Anyone who grew up reading the Sweet Valley High series (that would be basically every girl born in the late 70s/early 80s) has been waiting for this–Sweet Valley Confidential: 10 Years Later came out on Friday.
Make any mention of SVH to a 20 or 30-something woman and you’re likely to be bombarded with stories of childhood obsession, followed by a ranking of said woman’s favorite characters–for some reason most people liked goody-two-shoes Elizabeth, which is mystifying; c’mon, without saucy Jessica there never would have been any action! So really it’s no surprise that people have been eagerly waiting for this book. But how does it stack up to the originals?
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Well, let’s just say this book wasn’t written to attract new fans. Even before the book was released it was apparent that it wasn’t meant for young readers the way the series was, but was instead written for fans of the original books. Readers who are now, like Jessica and Elizabeth Wakefield, adults. Readers who are thrilled by the fact that Sweet Valley-ites now drink! And use Facebook! And have sex!
Which is lucky, because honestly, without the emotional attachment to the characters (I’m emotionally attached to the Wakefields–that doesn’t sound weird, right? Right?) there isn’t much draw to Sweet Valley Confidential.
The story reads like a bad romance novel (and not the so-bad-it’s-good kind), starting with the plot: Jessica, who now works in public relations, has broken the cardinal rule of friendship and shattered her relationship with her beloved twin sister, who is now a writer in New York. The book centers on what Jessica’s offense was (I won’t spoil it for you, but it’s quite obvious) and whether or not Elizabeth will forgive her (I won’t spoil that one either). Then there’s the dialogue and first person narration, which is pretty laughable–especially Jessica’s habit of adding “so” and “like” to every sentence. In fact, even the third-person narration (the book swings between both) is questionable at times, as it’s occasionally peppered with profanity that comes out of nowhere.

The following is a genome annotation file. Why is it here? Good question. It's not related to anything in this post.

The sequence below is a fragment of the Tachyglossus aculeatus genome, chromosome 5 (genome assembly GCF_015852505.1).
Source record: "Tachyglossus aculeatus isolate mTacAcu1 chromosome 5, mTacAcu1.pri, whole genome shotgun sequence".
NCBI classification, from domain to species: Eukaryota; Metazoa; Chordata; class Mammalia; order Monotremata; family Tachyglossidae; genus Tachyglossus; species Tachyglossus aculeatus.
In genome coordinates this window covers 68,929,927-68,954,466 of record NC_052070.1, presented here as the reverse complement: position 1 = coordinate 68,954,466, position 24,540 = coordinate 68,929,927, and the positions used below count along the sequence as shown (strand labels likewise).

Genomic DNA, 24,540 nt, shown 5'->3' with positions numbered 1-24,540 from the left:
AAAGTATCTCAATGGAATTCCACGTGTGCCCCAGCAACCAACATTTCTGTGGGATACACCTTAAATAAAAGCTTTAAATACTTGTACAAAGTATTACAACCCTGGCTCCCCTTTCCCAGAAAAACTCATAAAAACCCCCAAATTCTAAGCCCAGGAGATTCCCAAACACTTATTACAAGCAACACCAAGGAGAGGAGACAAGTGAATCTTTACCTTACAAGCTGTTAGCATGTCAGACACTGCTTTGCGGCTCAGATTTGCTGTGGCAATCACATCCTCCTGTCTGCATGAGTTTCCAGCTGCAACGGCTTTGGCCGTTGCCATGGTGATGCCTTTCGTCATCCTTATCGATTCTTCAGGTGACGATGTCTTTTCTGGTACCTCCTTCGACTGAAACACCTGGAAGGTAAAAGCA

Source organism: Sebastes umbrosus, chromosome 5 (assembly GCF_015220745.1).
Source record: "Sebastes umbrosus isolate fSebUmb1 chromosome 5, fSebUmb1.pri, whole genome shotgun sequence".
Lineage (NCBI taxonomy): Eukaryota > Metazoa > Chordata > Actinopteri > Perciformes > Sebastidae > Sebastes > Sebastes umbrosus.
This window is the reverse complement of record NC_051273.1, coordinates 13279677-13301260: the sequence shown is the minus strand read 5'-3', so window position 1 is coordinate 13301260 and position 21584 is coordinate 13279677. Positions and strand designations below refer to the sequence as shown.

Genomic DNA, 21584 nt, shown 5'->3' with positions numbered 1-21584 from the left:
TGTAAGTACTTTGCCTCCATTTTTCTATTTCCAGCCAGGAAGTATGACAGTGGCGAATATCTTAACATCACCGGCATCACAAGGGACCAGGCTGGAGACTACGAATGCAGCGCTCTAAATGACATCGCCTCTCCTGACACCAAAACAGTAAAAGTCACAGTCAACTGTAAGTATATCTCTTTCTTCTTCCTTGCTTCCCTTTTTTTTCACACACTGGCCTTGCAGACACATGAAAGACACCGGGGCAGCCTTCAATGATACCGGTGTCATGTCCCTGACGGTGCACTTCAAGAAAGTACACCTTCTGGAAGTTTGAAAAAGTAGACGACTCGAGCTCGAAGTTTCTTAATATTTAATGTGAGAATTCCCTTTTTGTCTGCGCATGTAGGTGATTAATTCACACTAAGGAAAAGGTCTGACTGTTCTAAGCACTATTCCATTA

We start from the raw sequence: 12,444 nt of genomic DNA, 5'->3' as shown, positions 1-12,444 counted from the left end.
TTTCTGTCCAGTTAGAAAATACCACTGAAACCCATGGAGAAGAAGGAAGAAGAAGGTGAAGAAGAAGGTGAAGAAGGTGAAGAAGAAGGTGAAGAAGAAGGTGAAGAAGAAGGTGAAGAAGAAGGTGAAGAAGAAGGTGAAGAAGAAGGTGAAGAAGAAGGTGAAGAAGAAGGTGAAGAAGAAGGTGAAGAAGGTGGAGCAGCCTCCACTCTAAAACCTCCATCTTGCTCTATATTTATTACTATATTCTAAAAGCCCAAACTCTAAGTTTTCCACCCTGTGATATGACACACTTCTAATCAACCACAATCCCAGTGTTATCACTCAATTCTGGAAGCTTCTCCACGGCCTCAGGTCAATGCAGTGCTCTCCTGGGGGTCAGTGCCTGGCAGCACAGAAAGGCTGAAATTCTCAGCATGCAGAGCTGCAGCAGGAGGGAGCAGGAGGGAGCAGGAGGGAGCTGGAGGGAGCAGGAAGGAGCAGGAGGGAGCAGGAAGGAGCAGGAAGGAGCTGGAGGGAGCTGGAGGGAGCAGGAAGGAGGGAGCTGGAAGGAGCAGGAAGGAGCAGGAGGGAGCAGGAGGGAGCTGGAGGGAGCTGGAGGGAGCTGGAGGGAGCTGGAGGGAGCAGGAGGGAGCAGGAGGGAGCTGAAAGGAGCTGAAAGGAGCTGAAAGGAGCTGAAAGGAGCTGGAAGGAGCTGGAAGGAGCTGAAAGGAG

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The thing is, it doesn’t really matter how bad the book is. If you were a fan back then, you’re going to appreciate it. How can you not? It’s Sweet Valley! It’s the Wakefields and Lila Fowler and Bruce Patman and Caroline Pierce all grown up! It’s almost like going to your own high school reunion and being able to judge everyone’s life choices (Seriously, girl? You married that guy?) without having to worry about anyone questioning your own decisions.
Maybe that’s a stretch, but still — this book is a good time, as long as you can tap into your girlhood fandom.